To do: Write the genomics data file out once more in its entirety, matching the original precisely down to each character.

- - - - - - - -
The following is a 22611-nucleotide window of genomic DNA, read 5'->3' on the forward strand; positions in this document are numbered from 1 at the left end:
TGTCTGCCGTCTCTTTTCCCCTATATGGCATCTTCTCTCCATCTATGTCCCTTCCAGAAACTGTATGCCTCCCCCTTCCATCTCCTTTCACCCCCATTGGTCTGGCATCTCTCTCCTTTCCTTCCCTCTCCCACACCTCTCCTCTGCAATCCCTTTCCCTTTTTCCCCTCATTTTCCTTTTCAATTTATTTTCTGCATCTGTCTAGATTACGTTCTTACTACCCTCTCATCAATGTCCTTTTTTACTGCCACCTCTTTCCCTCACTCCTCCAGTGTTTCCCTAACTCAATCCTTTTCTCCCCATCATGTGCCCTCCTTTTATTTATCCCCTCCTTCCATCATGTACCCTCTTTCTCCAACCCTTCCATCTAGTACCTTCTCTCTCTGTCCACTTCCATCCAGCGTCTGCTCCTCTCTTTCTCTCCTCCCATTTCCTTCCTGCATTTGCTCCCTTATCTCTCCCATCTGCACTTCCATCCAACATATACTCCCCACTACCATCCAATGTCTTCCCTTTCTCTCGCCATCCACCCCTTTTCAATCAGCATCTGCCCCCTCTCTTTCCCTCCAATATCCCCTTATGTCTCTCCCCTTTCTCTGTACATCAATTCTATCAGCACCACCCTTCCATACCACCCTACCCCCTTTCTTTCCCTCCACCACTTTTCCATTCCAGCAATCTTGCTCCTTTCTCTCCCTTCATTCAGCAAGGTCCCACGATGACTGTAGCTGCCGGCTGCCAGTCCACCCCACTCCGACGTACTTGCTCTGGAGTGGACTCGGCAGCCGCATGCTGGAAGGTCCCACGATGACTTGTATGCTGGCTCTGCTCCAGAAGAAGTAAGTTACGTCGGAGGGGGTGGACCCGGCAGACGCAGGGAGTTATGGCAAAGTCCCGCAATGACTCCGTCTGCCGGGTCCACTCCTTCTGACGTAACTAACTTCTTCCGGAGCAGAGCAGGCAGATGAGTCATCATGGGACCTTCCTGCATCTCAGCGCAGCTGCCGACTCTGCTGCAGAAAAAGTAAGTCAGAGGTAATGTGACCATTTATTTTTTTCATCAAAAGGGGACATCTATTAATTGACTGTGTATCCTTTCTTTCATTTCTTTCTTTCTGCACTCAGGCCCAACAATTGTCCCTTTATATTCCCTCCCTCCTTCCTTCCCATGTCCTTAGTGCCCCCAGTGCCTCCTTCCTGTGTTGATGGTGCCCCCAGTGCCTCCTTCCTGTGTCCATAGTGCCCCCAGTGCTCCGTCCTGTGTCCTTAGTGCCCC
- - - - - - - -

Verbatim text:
The following is a 22611-nucleotide window of genomic DNA, read 5'->3' on the forward strand; positions in this document are numbered from 1 at the left end:
TGTCTGCCGTCTCTTTTCCCCTATATGGCATCTTCTCTCCATCTATGTCCCTTCCAGAAACTGTATGCCTCCCCCTTCCATCTCCTTTCACCCCCATTGGTCTGGCATCTCTCTCCTTTCCTTCCCTCTCCCACACCTCTCCTCTGCAATCCCTTTCCCTTTTTCCCCTCATTTTCCTTTTCAATTTATTTTCTGCATCTGTCTAGATTACGTTCTTACTACCCTCTCATCAATGTCCTTTTTTACTGCCACCTCTTTCCCTCACTCCTCCAGTGTTTCCCTAACTCAATCCTTTTCTCCCCATCATGTGCCCTCCTTTTATTTATCCCCTCCTTCCATCATGTACCCTCTTTCTCCAACCCTTCCATCTAGTACCTTCTCTCTCTGTCCACTTCCATCCAGCGTCTGCTCCTCTCTTTCTCTCCTCCCATTTCCTTCCTGCATTTGCTCCCTTATCTCTCCCATCTGCACTTCCATCCAACATATACTCCCCACTACCATCCAATGTCTTCCCTTTCTCTCGCCATCCACCCCTTTTCAATCAGCATCTGCCCCCTCTCTTTCCCTCCAATATCCCCTTATGTCTCTCCCCTTTCTCTGTACATCAATTCTATCAGCACCACCCTTCCATACCACCCTACCCCCTTTCTTTCCCTCCACCACTTTTCCATTCCAGCAATCTTGCTCCTTTCTCTCCCTTCATTCAGCAAGGTCCCACGATGACTGTAGCTGCCGGCTGCCAGTCCACCCCACTCCGACGTACTTGCTCTGGAGTGGACTCGGCAGCCGCATGCTGGAAGGTCCCACGATGACTTGTATGCTGGCTCTGCTCCAGAAGAAGTAAGTTACGTCGGAGGGGGTGGACCCGGCAGACGCAGGGAGTTATGGCAAAGTCCCGCAATGACTCCGTCTGCCGGGTCCACTCCTTCTGACGTAACTAACTTCTTCCGGAGCAGAGCAGGCAGATGAGTCATCATGGGACCTTCCTGCATCTCAGCGCAGCTGCCGACTCTGCTGCAGAAAAAGTAAGTCAGAGGTAATGTGACCATTTATTTTTTTCATCAAAAGGGGACATCTATTAATTGACTGTGTATCCTTTCTTTCATTTCTTTCTTTCTGCACTCAGGCCCAACAATTGTCCCTTTATATTCCCTCCCTCCTTCCTTCCCATGTCCTTAGTGCCCCCAGTGCCTCCTTCCTGTGTTGATGGTGCCCCCAGTGCCTCCTTCCTGTGTCCATAGTGCCCCCAGTGCTCCGTCCTGTGTCCTTAGTGCCCC